House Plants in the Dark

Plants Do Not Grow in the Dark

You can have house plants in the dark, but you cannot just leave them there, they will die. This is because plants do not grow in the dark, sunlight is necessary for plant growth, even if it is reflected light.

Keeping house plants in the dark will only weaken them and they will become soft. Just because a plant is called an indoor plant, does not mean that it is going to survive in all places in the home. There are many indoor plants that actually require quite a lot of light, too.

To define low-light, if you can still cast a shadow, or still read a book by the available natural light, then it is low-light. Anything with less light is, well, dark. If it is necessary to use artificial light to enter a room, then it is too dark to grow plants in.

Some of the areas defined as low light, might be the far end of the hallway, some downstairs room, bathroom, etc. Apartments are often lacking window space, or may have little windows.

If you are determined that you simply must have living plants in the really dark areas of your home, there is a way, but it requires effort. This idea requires that you set up a system of rotation with your house plants.

Rotating Your House Plants in the Dark.
This will only work if you already have house plants growing in more favorably lit areas.

Before we start, you can Only leave indoor plants in darkened areas for a few days, three to five – at the most. You replace this plant with one of your other houseplants, that is currently getting the most light.

Move all your other plants one spot closer to the brightest area. The plant you took from the dark area, is placed in the least lighted area. If all plants get the same amount of light, all good and well, just swap out one plant at a time – light for dark.

If you take the plant from the dark and stick it straight outside in the sun, the leaves are going to burn and, the shock will probably kill it. You must introduce it to the sunlight again, gradually.

Along the same lines, If the plant has not regained its full health by the time you have run out of other plants to replace it with – get some more. If you put an already weakened plant back into some dark recess, it will only continue to weaken.

This is a fair amount of effort just to have some plant down the end of the hall. Therefore, it may pay to first assess just why you want it there in the first place. Does that area get a lot of passing traffic? Could be simpler to merely buy any of the life-like silk-plants commonly available.

Best Low Light House Plants.
The following plants are famous for their low light tolerance. They are also excellent for novice indoor gardeners. The fact that they are very difficult to kill, being the primary reason.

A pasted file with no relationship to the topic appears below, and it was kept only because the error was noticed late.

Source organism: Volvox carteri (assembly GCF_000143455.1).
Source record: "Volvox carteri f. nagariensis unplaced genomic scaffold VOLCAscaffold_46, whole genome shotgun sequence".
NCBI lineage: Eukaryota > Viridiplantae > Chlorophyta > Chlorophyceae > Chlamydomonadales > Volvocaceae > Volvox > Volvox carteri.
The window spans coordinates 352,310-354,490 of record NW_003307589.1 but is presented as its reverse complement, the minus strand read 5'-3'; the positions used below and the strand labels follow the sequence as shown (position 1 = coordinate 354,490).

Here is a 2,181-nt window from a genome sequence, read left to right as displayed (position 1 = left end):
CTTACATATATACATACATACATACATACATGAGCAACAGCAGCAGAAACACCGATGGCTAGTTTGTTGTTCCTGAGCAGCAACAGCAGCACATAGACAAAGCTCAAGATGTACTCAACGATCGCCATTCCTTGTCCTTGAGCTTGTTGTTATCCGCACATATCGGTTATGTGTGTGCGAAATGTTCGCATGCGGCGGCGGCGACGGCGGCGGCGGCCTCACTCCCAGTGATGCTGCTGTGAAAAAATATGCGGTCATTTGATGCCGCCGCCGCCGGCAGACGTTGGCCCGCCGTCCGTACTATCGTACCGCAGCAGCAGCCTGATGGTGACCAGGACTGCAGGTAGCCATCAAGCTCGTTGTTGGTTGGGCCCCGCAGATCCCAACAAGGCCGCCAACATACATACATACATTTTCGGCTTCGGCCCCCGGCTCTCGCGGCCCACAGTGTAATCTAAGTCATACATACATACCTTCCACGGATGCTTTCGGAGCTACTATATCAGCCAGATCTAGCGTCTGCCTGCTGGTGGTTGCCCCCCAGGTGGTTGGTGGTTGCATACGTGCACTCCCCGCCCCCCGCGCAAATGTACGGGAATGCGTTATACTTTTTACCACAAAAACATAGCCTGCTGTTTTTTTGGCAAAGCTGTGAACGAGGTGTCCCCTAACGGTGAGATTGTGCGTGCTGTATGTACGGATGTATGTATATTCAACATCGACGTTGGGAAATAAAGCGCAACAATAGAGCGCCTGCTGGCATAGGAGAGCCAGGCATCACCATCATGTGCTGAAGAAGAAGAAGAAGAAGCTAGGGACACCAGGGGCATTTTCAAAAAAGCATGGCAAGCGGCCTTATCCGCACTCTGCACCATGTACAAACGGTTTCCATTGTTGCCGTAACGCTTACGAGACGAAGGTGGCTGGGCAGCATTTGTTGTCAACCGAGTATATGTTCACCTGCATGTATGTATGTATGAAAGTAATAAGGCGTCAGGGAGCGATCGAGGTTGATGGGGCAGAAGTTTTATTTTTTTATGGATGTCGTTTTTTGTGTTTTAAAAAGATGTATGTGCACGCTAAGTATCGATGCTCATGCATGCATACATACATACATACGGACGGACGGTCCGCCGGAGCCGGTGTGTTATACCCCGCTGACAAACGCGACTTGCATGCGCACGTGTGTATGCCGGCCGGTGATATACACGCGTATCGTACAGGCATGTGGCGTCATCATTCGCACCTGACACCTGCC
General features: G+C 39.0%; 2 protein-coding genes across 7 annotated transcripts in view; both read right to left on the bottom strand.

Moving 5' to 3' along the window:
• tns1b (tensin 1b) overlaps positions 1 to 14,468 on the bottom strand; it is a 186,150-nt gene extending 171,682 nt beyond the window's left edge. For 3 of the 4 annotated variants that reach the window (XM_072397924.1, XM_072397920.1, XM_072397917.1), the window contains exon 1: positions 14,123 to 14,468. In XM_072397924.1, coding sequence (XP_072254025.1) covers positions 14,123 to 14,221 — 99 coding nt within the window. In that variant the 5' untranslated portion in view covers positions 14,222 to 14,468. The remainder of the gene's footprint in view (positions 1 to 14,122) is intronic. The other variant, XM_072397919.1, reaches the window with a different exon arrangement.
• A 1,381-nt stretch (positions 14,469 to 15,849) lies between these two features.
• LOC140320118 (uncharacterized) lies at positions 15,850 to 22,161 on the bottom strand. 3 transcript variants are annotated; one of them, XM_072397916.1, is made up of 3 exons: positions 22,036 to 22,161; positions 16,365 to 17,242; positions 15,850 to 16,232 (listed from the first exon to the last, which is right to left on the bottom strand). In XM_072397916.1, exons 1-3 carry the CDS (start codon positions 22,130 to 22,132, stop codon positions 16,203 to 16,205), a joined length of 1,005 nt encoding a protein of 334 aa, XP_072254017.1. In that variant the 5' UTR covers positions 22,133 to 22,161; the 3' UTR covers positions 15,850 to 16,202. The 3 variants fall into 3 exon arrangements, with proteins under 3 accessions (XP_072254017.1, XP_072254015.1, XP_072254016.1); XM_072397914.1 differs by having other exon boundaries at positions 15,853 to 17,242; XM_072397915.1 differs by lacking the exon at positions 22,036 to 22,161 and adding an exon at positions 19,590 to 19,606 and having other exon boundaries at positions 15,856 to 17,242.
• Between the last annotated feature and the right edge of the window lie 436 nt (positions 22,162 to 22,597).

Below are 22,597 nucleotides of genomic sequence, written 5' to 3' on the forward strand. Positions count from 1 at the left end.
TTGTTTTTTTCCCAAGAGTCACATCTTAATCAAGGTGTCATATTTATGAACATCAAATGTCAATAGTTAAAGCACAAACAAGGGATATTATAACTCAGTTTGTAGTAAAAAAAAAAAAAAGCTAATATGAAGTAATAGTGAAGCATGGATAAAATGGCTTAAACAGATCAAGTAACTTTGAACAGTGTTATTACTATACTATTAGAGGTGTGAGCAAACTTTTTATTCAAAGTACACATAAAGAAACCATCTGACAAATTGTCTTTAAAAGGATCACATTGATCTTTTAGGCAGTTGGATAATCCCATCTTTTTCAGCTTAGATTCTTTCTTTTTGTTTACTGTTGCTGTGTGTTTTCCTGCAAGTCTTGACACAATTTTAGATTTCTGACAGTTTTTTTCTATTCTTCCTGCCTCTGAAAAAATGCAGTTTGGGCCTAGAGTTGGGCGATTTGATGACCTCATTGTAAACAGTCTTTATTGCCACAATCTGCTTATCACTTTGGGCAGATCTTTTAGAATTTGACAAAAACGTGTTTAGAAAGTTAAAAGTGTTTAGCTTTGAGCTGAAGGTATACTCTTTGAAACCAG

Sanseviera.
Also known as Mother-In-Laws Tongue or, Snake Plant. This plant can withstand anything from very low light indoors, to being discarded in the middle of a paddock. Very, very, hardy. Do not plant in the garden – too hard to kill.

Japanese Hollyfern – Phanerophlebia falcata.
If you live in an apartment, this is the plant you want. It will thrive with low light, low humidity, a hot dry atmosphere and drafts. The name comes from the fronds, looking a bit like Christmas holly. Reaching to 60 cm indoors.

Zanzibar Gem – Zamioculcas zamiifolia
These glossy, fern-like leaves resemble a cycad. Quite tolerant of extended dry periods and, low light conditions. Indestructibility rating – high.

Aglonema.
Also know as Chinese Evergreen. These plants really prefer moderate light but will adapt well to low light. They have large dark green spear-shaped leaves, that are heavily marbled with white, cream or silver and white. An easy-care plant. Avoid placing in direct sunlight.

The Dracaena Family.
These plants are mostly long-stemmed, tending to leggy if left unattended, with rosettes of strap-like foliage. Thrives on neglect.

Dracaena Marginata.
Also know as Dragon Tree. Its bonsai-like trunk branches with age and can grow up to ten feet high. The basic species has narrowed, arching leaves, which are edged with red.

Dracaena fragrans Massangeana.
Also know as Corn Plant, Happy, or Fortune Plant. These have long wide leaves that arc gracefully from the stalk. Usually white variegated. Can be grown merely sitting in a bowl of stones, for stability. A fair indication of their tolerance to most conditions.

Parlor Palm – Neanthe Bella.
Used extensively in the Victorian era, this was a most popular plant to have in one’s parlor. Leaves are a stiff spike at first, to open as a handsome fan. Primarily a low light specimen, this fellow is very hardy.

Kentia Palm – Howea forsteriana
Another popular and decorative palm. With a slender trunk and dark-green, elegant, drooping, fan-like fronds. Will put up with dark to bright areas and dry atmosphere.

The Cast Iron Plant – Aspidistra.
Long, deep green, ribbed leaves, also variegated varieties. Couldn’t be more aptly named, this is one of the toughest and most adaptable of house plants. For all intents and purposes, this plant is indestructible.

Climbing Asparagus Fern.
Evergreen long-lived, perennial, understory plants. Emerging from an underground crown, the canes have backward-facing spikes to assist with climbing. Largish, branched fronds, covered in tiny little whisker-like leaves. These plants will tolerate practically any condition, including drought and saline soils. Massive root-system. Due to their indestructible nature, they have been declared a noxious species in many places.

With all indoor plants, in order for them to survive, conditions similar to their natural environment need to be reconstructed – within reason. As far as natural environments go, you will find that plants do not grow in the dark. Why then are people surprised at their failure when trying to grow their house plants in the dark.